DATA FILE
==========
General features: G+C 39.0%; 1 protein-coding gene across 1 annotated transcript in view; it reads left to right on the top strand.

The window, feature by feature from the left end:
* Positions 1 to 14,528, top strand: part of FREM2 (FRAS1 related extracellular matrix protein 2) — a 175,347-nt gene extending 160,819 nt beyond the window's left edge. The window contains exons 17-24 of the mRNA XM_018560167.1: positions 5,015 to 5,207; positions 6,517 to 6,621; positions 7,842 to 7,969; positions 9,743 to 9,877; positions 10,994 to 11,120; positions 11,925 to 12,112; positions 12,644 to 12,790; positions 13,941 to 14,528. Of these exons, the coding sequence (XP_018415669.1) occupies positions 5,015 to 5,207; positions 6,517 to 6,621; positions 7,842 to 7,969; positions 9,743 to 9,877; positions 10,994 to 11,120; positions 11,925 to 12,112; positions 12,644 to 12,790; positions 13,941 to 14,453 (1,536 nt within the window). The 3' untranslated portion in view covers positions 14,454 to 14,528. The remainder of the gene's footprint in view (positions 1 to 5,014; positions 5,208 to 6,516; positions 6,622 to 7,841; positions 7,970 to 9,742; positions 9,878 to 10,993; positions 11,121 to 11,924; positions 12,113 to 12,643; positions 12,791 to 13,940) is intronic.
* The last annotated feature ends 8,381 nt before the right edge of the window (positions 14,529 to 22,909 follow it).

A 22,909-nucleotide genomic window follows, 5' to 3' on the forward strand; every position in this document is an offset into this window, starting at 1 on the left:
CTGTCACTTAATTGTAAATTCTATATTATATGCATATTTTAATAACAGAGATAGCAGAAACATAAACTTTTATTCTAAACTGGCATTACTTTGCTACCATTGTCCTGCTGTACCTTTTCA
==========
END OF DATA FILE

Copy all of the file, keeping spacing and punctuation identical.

General features: G+C 39.0%; 1 protein-coding gene across 1 annotated transcript in view; it reads left to right on the top strand.

The window, feature by feature from the left end:
* Positions 1 to 14,528, top strand: part of FREM2 (FRAS1 related extracellular matrix protein 2) — a 175,347-nt gene extending 160,819 nt beyond the window's left edge. The window contains exons 17-24 of the mRNA XM_018560167.1: positions 5,015 to 5,207; positions 6,517 to 6,621; positions 7,842 to 7,969; positions 9,743 to 9,877; positions 10,994 to 11,120; positions 11,925 to 12,112; positions 12,644 to 12,790; positions 13,941 to 14,528. Of these exons, the coding sequence (XP_018415669.1) occupies positions 5,015 to 5,207; positions 6,517 to 6,621; positions 7,842 to 7,969; positions 9,743 to 9,877; positions 10,994 to 11,120; positions 11,925 to 12,112; positions 12,644 to 12,790; positions 13,941 to 14,453 (1,536 nt within the window). The 3' untranslated portion in view covers positions 14,454 to 14,528. The remainder of the gene's footprint in view (positions 1 to 5,014; positions 5,208 to 6,516; positions 6,622 to 7,841; positions 7,970 to 9,742; positions 9,878 to 10,993; positions 11,121 to 11,924; positions 12,113 to 12,643; positions 12,791 to 13,940) is intronic.
* The last annotated feature ends 8,381 nt before the right edge of the window (positions 14,529 to 22,909 follow it).

A 22,909-nucleotide genomic window follows, 5' to 3' on the forward strand; every position in this document is an offset into this window, starting at 1 on the left:
CTGTCACTTAATTGTAAATTCTATATTATATGCATATTTTAATAACAGAGATAGCAGAAACATAAACTTTTATTCTAAACTGGCATTACTTTGCTACCATTGTCCTGCTGTACCTTTTCA